dallaire “deeply concerned” by religious persecution, human rights violations in iran

From the Canadian Baha’i News Service (CBNS):

Canadian Bahá’ís welcome Senator Dallaire’s statement today about Iran’s treatment of Bahá’ís

TORONTO, ON, 26 September 2006 (CBNS) — Lieutenant-General and Canadian Senator Roméo Dallaire said he is “alarmed” at the human rights violations being carried out by the Iranian government against Bahá’ís, in a statement released today and welcomed by Karen McKye, Secretary-General of the Bahá’í Community of Canada.

The statement by Lieutenant-General Dallaire follows on the secret letter, recently made public by Amnesty International, from the Chairman of the Command Headquarters of the Armed Forces of Iran to other senior security forces calling for the monitoring of the members of the Bahá’í community of Iran, that country’s largest religious minority. The letter alarmed the United Nations Special Rapporteur on Freedom of Religion or Belief, Asma Jahangir, earlier this year.

“Canadian Bahá’ís have been profoundly concerned about the ongoing persecution of Bahá’ís in Iran and the alarming upsurge in short-term arrests, a defamatory press campaign in government media, and other signs that the level of persecution is intensifying in that country,” says McKye.

An excerpt from Lieutenant-General Dallaire’s statement follows:

Dallaire “deeply concerned” by religious persecution, human rights violations in Iran

Ottawa, September 26, 2006 — Senator Roméo Dallaire said today he is alarmed by the picture emerging from Iran that reveals systematic religious persecution and human rights violations against the 350,000 followers of the Baha’i faith, Iran’s largest religious minority.

While serving in the Canadian Forces, Dallaire commanded the failed 1994 UN mission in Rwanda where 800,000 men, women and children were murdered in 100 days during the worst genocide since the slaughter of Jews in World War II. Appalled at the world’s unwillingness to step in and stop the Rwandan genocide, Dallaire has since championed conflict resolution and international adherence to the rule of law.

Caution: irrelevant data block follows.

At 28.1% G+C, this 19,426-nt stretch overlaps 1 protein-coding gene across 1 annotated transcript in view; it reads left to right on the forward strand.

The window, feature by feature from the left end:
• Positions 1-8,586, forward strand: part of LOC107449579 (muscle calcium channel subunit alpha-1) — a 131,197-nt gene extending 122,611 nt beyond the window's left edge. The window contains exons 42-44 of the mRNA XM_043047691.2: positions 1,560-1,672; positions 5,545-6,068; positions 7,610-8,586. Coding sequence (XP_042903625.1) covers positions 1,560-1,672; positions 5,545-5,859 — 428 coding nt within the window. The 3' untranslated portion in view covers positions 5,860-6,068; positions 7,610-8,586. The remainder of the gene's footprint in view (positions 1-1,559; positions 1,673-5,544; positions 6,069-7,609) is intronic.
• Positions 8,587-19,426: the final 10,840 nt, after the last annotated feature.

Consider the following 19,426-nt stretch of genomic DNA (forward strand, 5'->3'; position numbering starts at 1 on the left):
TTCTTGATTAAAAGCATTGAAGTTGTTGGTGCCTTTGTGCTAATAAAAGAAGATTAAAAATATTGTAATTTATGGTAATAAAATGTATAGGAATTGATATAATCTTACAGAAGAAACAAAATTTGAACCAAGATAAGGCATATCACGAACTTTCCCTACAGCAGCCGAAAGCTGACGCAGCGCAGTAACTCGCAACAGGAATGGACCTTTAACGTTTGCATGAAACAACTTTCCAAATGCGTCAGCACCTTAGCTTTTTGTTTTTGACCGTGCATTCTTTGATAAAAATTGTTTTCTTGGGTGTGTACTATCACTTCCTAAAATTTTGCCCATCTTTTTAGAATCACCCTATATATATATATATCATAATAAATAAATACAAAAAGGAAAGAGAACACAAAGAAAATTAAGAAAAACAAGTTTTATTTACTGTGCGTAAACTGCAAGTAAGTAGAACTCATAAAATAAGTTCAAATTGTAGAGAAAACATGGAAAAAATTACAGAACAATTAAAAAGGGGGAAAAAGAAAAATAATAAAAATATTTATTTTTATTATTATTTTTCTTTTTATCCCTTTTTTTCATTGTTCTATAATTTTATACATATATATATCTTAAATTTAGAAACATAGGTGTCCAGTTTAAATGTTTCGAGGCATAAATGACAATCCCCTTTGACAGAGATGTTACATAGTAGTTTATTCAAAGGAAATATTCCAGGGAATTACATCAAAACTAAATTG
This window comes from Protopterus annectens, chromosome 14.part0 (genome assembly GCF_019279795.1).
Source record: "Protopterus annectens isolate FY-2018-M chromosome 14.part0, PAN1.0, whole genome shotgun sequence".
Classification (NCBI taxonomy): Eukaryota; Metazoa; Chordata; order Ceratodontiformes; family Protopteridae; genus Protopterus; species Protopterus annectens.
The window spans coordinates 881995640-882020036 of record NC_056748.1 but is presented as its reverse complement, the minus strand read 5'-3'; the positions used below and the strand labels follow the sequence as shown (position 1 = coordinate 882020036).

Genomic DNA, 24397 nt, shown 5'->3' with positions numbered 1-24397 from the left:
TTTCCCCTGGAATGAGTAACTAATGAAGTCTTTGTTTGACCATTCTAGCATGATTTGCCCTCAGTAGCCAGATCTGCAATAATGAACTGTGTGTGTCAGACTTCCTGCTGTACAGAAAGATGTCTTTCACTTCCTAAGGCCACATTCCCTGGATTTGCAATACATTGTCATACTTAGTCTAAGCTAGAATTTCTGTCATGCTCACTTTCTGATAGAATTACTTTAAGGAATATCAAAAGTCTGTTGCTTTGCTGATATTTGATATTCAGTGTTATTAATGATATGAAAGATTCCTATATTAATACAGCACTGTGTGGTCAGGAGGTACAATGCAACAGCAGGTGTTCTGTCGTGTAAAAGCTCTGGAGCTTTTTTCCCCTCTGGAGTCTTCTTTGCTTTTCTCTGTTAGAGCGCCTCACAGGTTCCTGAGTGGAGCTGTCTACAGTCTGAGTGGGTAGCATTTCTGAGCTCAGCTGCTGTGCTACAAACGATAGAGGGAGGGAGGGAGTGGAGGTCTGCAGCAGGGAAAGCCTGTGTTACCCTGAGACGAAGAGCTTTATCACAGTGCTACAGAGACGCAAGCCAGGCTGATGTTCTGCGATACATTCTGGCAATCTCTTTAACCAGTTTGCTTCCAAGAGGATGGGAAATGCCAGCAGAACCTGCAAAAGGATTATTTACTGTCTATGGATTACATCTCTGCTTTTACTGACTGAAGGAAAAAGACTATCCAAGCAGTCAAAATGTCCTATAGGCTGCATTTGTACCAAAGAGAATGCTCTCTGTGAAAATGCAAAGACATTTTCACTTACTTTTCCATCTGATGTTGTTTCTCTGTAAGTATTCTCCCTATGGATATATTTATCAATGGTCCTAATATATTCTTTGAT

Now, Dallaire says the Iranian Baha’i community is under concerted attack by the state and state-supported organizations.

“The UN Special Rapporteur on Freedom of Religion and Belief, Asma Jahangir, has stated that Iran’s army, Ministry of Information, police and Revolutionary Guards are drawing up lists of all members of the Baha’i community and putting them under surveillance,” Dallaire said. “This inventorying and targeting of citizens, based on their religious beliefs or racial heritage, is the first ugly step toward systematic violence and crimes against humanity.” […]

Read the whole story.

Read related stories blogged at doberman pizza:

contemplating today

shrine of the Báb from afar. photo: Maurice & Marcelle TurgeonToday is (or was) Sunday, the 24th of September, 2006. Just a month plus a couple of days until Ottawa’s Baha’i community begins a new cycle of its program of growth; the same amount of time will pass before I leave for pilgrimage to the Baha’i World Centre in Haifa. Both of these are preoccupying me at the moment. Before I leave for pilgrimage, I need to get quite a whack of documentation done up: renew my health card, renew my driver’s license (which will entail taking my G-level exam), get passport photos taken and signed by garantors, to name a few. I need to read up on safe travel guidelines for pilgrims coming to the World Centre, so that I’m not taken by surprise during my visit. Oh yeah: most people are surprised when I tell them that I’ve never been on an airplane. Never meaning “once, when I was one and a half years old and I don’t remember a thing about it”. So that’ll be an interesting experience. And beyond all the material preparations, there are the spiritual preparations for pilgrimage. I’m not sure that I’m fully ready to sit and pray in the Shrines and be able to take it all in. I’m afraid I’ll just be so overwhelmed, or worse, be left unaware of the full magnitude of the experience. I suppose everybody goes through that sort of self-questioning… like ‘Abdu’l-Baha said, when in doubt, pray for strength. It will be given to you, no matter how difficult the circumstances. More about this later.